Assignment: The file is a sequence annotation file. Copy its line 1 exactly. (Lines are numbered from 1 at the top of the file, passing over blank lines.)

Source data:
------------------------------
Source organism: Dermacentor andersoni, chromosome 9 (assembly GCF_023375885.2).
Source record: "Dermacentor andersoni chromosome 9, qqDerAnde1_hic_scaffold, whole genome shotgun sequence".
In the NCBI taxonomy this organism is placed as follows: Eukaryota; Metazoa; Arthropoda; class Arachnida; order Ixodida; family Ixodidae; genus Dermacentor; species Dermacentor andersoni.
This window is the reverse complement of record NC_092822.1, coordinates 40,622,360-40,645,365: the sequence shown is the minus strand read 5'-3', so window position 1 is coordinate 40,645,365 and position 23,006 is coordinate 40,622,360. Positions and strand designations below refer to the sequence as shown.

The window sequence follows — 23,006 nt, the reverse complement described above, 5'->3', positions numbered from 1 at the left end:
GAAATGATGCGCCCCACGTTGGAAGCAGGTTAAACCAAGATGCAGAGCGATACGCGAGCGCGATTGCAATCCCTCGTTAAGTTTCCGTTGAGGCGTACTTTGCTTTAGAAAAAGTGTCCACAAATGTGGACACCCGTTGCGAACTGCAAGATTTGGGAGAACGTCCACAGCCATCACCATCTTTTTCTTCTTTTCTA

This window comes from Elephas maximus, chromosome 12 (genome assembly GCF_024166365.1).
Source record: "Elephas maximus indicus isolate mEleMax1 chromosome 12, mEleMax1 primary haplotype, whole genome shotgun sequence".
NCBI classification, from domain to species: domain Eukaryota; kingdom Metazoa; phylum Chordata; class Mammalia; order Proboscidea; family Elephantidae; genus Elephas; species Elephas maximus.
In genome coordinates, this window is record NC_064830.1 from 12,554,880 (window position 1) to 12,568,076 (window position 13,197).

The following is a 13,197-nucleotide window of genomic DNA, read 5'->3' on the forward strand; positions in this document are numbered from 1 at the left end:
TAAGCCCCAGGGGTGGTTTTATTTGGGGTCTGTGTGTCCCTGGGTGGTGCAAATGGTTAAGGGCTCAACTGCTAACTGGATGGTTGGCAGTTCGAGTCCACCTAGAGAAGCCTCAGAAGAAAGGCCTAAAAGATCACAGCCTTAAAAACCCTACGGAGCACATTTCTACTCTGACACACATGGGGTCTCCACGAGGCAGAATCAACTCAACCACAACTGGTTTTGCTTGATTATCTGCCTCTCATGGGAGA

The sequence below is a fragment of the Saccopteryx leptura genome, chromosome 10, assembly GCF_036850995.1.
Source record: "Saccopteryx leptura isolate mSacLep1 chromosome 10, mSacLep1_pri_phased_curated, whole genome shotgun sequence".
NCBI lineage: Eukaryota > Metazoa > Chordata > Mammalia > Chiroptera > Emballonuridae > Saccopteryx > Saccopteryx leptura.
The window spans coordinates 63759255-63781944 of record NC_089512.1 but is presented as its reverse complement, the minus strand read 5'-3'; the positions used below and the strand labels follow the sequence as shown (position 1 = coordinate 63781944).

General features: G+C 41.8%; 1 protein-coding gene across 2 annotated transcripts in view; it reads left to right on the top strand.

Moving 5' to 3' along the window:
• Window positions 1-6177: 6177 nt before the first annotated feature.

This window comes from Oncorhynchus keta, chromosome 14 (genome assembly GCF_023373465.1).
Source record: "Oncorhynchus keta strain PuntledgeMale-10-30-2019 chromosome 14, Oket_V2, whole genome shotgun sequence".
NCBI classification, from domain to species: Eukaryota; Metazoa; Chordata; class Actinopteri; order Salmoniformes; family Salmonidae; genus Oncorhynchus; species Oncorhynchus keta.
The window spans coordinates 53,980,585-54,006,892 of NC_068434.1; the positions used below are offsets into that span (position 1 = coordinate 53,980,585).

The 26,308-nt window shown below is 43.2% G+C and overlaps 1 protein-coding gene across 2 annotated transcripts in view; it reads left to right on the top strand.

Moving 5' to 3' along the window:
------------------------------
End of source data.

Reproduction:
Source organism: Dermacentor andersoni, chromosome 9 (assembly GCF_023375885.2).